Her description on page 226 of her book sounds very much like a description of the development of Atlantic Yards except that it is describing a much smaller agglomeration. The language, in one long paragraph from 1969, might sound a little dated by the standards of what today’s political correctness prescribes, but it makes sense. (I inserted “develop their businesses” below in substitution for a descriptive term that those unfamiliar with definitions used with the book would not know.):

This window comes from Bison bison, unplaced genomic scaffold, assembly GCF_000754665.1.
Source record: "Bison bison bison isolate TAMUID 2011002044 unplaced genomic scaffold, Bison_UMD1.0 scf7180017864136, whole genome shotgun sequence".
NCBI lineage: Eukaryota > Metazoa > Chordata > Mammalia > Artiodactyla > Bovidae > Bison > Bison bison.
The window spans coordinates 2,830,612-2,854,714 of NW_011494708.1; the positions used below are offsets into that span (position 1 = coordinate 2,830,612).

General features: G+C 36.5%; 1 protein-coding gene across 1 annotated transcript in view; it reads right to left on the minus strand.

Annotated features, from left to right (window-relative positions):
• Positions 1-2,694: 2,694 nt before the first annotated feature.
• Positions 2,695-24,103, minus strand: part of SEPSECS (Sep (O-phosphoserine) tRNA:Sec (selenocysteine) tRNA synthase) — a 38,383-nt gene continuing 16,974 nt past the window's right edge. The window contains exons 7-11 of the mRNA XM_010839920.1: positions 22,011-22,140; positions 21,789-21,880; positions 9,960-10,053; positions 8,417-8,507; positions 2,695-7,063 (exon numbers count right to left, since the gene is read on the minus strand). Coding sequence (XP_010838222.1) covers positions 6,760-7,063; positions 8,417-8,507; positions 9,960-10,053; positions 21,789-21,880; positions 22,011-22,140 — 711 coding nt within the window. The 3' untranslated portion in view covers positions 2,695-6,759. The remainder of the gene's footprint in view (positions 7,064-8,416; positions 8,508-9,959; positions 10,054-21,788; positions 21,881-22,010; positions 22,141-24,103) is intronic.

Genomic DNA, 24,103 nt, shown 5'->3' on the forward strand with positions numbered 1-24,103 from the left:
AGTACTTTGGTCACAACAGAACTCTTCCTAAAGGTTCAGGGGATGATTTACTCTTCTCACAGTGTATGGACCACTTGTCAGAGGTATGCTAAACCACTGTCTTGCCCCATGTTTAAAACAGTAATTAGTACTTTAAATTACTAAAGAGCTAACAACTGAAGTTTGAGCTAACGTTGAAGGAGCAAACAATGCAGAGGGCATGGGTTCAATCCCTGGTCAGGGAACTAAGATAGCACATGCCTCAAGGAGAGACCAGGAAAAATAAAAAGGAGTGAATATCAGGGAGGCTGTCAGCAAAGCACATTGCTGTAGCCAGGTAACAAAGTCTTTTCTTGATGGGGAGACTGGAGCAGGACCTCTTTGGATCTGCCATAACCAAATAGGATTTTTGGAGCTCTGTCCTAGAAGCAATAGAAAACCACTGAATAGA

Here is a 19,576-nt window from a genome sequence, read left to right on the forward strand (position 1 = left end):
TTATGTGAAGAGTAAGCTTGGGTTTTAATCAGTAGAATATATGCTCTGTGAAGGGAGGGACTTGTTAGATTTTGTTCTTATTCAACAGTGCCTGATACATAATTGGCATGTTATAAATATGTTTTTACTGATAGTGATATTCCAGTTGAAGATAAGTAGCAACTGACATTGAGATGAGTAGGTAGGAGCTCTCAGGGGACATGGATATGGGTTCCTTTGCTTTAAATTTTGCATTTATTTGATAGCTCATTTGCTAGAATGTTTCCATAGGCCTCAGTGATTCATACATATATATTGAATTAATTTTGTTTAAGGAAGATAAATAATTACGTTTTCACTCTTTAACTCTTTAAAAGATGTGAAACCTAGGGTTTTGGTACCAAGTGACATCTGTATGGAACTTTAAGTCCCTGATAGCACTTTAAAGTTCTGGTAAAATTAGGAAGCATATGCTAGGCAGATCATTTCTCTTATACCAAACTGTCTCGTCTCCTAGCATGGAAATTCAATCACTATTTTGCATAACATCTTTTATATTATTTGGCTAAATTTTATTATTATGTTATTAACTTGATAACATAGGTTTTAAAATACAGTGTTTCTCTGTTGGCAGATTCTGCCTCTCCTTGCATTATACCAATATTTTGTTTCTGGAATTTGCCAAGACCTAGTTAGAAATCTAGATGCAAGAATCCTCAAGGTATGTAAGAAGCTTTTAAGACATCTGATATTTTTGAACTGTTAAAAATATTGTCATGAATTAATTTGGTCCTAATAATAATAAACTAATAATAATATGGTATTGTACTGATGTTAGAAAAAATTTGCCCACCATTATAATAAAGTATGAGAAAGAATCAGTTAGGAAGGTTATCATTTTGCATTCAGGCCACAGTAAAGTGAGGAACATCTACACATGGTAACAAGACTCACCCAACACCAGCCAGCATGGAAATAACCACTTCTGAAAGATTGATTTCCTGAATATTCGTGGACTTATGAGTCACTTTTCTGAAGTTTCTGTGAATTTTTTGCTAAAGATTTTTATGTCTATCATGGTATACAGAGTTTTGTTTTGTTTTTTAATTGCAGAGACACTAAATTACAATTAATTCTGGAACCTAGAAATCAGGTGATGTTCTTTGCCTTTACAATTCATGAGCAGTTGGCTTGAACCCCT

. . . if whites in the Unites States really were to ignore what blacks do, if they really were unaware of what goes on in black communities in American cities, blacks would, in fact, actually have a chance to [develop their businesses]. But black people in their ghettos are regulated absolutely by whites. A black neurosurgeon, Dr. Thomas Matthew (about whom I shall have more to say shortly), replied when he was asked by a white government official how city agencies might help Negro self-help projects, “Get out of my way, and let us try something.” Among well-meaning whites, the latest fad is to give tax exemptions to white corporations to build new housing for blacks and grants of millions to white-owned public utilities and other large corporations to train blacks. This is much like foreign aid to a colony that is not allowed to develop its own work. Along the same lines, a few years ago New York City and the Federal government undertook, with fanfare, to rehabilitate a group of thirty-seven buildings in Harlem. Black-owned construction firms were theoretically free to bid for the work, but there was a booby trap. All thirty-seven buildings were put into one “package.” Therefore, only firms able to get bonding (required by city and Federal regulations) for so large a job could bid for it, and the only firms that could get the bonding were firms that were already doing big jobs, which meant that they were white contracting firms. Of course the works went to a large, white-owned company. If the contracts had been awarded for each building individually— an eminently practical procedure and customary in cases where buildings are being rehabilitated privately in white areas— black contractors could have competed for the jobs. An association of black construction and contracting organizations in New York, struggling to establish a foothold for their work, had begged the city to put the buildings out to bid separately, to no avail. The association, again to no avail, then asked the House of Representatives to investigate this situation and find out why the city was freezing them out of work they were capable of undertaking.